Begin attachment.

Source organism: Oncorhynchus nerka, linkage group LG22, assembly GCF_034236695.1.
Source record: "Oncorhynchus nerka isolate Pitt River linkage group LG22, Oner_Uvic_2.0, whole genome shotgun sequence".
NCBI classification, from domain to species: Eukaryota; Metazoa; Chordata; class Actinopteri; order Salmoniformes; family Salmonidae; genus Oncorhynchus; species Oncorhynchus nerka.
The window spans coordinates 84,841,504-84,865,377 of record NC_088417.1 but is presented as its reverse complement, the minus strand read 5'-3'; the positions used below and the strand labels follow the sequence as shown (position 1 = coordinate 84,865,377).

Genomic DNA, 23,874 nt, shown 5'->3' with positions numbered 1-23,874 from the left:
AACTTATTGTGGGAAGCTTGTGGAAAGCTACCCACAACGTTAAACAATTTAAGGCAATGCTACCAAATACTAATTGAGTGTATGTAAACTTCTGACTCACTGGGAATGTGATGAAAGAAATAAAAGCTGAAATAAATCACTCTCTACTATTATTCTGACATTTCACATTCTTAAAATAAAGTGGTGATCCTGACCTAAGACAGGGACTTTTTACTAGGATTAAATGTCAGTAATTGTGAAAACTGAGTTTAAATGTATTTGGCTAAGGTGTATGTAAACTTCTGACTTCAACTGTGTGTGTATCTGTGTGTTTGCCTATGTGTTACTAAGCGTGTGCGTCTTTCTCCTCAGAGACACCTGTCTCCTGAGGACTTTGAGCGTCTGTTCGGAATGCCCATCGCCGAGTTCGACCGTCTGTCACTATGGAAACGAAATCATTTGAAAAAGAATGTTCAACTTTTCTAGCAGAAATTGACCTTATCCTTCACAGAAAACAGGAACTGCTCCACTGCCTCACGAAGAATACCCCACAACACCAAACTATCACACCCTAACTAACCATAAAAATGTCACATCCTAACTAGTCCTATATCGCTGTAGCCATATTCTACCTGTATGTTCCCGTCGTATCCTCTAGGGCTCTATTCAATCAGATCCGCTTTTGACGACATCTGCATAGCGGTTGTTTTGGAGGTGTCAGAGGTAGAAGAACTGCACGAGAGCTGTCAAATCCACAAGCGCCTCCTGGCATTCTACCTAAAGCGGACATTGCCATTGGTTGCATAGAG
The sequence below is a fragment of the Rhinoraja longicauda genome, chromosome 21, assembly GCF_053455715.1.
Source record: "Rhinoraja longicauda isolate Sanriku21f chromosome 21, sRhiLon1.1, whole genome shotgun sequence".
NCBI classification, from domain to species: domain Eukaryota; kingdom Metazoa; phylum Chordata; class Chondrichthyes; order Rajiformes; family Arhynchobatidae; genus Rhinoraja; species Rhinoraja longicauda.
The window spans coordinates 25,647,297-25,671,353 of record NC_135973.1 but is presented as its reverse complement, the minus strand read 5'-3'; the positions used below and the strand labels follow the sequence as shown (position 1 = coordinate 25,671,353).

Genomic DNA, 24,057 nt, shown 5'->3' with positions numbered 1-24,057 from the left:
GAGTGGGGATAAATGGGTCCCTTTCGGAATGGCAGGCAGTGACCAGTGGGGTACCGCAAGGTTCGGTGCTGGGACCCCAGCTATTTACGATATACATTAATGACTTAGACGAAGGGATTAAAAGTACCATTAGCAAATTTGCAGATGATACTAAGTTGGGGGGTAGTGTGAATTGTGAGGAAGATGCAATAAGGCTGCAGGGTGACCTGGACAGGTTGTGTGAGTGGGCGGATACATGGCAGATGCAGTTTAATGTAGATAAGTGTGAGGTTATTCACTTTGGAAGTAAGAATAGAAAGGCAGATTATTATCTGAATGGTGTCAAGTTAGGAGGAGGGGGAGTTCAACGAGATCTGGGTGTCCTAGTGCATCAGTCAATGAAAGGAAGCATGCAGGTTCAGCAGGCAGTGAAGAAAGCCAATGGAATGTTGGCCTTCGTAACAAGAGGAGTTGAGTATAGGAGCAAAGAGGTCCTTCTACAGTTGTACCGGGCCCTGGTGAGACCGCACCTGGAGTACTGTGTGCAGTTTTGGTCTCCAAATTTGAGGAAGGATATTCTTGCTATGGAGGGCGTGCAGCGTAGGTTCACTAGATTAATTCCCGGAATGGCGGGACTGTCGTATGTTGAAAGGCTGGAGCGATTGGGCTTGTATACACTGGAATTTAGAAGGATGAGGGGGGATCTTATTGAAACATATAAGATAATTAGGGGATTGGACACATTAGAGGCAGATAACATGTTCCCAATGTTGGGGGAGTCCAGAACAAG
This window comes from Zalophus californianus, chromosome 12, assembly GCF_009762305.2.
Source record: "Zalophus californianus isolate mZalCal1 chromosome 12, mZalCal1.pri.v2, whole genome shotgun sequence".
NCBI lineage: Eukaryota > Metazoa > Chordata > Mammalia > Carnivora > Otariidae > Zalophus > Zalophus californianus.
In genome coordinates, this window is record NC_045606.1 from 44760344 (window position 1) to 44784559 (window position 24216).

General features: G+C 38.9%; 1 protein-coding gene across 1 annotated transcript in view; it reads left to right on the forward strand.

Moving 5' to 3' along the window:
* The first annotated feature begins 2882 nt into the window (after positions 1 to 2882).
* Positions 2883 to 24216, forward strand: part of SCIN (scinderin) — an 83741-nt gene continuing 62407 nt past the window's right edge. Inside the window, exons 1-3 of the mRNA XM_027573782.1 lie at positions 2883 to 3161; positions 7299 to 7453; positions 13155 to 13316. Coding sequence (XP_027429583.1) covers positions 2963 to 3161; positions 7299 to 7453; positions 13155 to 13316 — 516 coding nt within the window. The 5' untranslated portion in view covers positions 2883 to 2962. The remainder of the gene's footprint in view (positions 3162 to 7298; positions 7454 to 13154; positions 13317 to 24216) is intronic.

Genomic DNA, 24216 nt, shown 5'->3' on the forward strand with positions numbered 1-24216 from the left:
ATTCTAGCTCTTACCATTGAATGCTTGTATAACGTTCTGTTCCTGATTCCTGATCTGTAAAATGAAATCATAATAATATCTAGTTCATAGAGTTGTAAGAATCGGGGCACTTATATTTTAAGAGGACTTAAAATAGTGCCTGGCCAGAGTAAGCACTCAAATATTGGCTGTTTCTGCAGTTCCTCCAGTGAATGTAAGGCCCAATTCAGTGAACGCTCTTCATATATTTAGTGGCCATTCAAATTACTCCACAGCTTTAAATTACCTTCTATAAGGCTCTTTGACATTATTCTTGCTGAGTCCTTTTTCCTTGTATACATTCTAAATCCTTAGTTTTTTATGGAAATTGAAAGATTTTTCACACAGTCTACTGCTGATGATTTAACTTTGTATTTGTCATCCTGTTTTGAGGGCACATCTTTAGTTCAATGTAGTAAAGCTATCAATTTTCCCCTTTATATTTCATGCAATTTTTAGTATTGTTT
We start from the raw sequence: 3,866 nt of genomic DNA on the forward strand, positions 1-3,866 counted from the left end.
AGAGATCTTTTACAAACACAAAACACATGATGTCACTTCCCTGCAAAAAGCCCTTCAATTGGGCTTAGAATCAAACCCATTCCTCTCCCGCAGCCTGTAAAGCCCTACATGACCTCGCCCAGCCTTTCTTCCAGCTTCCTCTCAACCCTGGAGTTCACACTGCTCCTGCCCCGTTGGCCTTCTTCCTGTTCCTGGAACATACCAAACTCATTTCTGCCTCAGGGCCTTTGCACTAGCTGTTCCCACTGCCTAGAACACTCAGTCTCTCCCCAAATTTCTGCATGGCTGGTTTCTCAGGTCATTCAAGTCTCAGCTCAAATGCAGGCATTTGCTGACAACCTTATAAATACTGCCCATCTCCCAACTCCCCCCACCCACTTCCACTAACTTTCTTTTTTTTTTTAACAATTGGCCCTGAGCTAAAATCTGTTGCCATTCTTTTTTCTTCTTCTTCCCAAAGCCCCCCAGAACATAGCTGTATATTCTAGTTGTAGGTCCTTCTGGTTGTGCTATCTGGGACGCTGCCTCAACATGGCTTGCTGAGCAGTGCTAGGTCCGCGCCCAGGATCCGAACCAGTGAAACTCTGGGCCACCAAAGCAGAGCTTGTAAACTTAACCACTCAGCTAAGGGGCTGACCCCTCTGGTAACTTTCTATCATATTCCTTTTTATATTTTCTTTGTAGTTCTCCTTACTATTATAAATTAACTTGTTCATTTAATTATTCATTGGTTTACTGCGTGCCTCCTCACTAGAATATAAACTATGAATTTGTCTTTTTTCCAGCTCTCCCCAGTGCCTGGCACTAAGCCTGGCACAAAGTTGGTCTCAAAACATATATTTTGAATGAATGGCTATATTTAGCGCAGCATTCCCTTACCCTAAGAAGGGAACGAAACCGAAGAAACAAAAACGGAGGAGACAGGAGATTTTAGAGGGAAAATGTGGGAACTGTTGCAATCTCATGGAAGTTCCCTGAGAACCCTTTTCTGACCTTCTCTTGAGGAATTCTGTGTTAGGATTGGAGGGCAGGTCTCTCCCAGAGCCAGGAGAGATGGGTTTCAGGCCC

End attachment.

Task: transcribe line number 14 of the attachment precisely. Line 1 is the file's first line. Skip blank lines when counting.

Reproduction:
Source record: "Zalophus californianus isolate mZalCal1 chromosome 12, mZalCal1.pri.v2, whole genome shotgun sequence".